If, however, physicians can see a collaboration with health plans as a means to improve quality and reduce the costs to our nation’s healthcare system, they are more likely to see the value in making a commitment to consistently provide the high-quality data that are needed to understand risk and variation.

Health plans and provider organizations around the country are finding that provider/physician engagement is becoming critical to any financial or clinical quality improvement effort they undertake. Remember that physicians, at their core, are scientists. Most are not fond of additional burdens in clinical documentation, but they enjoy seeing data that provide clear evidence of measurable clinical and financial success.

The goals of effective provider engagement are many, but for health plans, the following are examples of key areas where engaged providers can make a meaningful contribution to improved quality and lower costs:

  • Supporting the physician’s capture and documentation of patients’ chronic conditions in compliance with CMS documentation guidelines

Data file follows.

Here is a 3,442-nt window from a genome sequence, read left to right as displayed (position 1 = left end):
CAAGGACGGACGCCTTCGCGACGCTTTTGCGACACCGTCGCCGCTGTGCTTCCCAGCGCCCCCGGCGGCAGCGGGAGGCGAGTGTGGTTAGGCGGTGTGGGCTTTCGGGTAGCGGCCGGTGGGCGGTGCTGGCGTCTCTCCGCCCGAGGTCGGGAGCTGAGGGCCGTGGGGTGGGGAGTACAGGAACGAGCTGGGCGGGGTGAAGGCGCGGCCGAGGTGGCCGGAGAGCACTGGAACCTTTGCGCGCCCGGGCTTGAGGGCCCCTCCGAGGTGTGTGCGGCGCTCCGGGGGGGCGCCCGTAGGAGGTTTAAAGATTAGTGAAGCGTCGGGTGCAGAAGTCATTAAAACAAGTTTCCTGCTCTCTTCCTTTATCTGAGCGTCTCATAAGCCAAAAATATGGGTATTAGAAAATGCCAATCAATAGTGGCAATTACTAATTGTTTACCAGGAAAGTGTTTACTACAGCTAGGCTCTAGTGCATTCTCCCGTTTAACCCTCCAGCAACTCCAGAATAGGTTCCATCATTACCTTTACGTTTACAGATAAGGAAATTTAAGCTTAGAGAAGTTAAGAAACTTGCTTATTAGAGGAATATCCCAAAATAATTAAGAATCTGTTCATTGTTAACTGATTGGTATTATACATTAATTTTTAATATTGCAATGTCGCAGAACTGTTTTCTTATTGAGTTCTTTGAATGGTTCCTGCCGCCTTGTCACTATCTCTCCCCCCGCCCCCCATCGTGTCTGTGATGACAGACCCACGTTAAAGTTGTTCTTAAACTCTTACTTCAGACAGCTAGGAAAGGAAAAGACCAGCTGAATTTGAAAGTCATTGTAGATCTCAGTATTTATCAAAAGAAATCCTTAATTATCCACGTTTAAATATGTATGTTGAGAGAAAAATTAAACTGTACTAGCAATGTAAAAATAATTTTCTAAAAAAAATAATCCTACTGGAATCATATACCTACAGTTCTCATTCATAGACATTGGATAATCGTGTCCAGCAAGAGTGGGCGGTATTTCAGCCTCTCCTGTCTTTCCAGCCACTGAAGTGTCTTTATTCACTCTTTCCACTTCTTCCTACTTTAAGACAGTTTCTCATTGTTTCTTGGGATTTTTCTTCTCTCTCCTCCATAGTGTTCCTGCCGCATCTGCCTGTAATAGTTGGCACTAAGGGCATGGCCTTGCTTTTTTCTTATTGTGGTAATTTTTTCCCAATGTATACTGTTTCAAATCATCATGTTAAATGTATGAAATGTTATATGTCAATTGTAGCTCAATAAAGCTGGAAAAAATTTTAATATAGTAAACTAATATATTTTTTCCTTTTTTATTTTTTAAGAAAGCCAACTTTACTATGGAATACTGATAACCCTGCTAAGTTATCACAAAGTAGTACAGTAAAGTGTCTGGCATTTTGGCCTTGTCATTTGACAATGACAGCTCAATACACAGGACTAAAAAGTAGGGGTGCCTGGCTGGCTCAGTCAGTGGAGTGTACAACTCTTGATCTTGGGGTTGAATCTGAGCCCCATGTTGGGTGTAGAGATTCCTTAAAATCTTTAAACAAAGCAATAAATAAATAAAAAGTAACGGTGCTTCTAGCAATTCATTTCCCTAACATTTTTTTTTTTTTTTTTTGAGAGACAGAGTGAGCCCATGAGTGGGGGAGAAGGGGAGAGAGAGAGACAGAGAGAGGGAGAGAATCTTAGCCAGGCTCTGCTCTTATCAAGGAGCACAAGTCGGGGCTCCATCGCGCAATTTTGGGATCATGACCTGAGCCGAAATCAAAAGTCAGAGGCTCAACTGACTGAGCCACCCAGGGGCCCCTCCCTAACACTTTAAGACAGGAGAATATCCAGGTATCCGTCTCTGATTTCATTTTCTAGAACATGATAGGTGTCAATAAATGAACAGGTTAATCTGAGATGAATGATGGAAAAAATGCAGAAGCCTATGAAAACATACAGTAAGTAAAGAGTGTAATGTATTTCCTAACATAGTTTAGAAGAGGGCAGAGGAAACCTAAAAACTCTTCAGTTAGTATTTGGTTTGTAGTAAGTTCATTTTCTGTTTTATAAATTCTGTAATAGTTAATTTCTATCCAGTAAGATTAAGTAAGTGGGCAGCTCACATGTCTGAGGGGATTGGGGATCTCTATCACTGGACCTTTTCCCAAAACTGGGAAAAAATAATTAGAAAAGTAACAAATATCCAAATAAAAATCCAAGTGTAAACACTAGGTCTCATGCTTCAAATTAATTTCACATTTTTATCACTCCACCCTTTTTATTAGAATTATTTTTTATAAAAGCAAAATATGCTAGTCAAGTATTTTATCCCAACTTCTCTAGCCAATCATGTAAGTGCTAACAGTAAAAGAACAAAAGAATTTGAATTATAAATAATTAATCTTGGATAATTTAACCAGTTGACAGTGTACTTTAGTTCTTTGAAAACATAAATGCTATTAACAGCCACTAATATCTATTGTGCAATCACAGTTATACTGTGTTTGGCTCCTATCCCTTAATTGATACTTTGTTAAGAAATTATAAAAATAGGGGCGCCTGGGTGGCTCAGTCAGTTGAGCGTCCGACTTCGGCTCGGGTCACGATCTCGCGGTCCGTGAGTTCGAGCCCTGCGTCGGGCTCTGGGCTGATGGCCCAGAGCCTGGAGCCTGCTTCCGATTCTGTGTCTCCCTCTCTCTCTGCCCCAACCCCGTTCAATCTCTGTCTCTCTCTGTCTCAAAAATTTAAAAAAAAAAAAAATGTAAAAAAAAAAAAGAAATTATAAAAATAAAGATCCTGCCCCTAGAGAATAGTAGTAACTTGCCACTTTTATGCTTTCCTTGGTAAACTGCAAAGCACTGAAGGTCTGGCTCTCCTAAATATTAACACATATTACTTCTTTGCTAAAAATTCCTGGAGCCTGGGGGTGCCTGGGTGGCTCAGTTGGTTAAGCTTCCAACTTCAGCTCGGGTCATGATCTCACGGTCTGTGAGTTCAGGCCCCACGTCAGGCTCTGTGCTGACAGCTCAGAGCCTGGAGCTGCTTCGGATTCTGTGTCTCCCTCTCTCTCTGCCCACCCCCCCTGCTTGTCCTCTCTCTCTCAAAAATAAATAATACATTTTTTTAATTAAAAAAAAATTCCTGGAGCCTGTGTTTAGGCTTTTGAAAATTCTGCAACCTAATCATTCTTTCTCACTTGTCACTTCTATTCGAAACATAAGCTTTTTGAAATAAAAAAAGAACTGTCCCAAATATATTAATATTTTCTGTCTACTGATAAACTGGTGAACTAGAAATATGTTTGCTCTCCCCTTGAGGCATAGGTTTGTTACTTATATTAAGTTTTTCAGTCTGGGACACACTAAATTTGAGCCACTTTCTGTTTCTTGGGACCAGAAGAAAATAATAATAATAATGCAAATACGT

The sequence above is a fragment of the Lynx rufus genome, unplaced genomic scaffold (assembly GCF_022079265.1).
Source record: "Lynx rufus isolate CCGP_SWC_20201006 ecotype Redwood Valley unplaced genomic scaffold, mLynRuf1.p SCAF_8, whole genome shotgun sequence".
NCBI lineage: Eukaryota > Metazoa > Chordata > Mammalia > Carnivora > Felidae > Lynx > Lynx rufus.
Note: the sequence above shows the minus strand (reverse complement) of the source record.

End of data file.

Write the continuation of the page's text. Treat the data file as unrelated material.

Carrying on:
• Facilitating accurate diagnosis and management of member/patient conditions
  • Improving the accuracy of medical record documentation to supplement patient encounters and increase coding guideline compliance
  • Addressing HEDIS measures affecting Star ratings at the point of encounter

Physician engagement can provide health plans with more accurate and complete documentation, resulting in improved member risk scores, higher Star ratings, and higher quality of care.

To this end, a provider organization and a health plan could collaborate to establish a prospective provider engagement coordination program. Under the two parties’ shared oversight, provider engagement coordinators would assist providers in performing complete and accurate documentation, in a way that would be fully deferential to the physician’s insight and decision-making authority. These individuals would be responsible for designing, implementing, coordinating, controlling, and completing activities aimed at medical practice documentation improvement activities. They also would serve as educators and process-improvement specialists, always on the lookout for opportunities to improve efficiency and the quality of the final output, while relieving caregivers of documentation and administrative burdens when possible.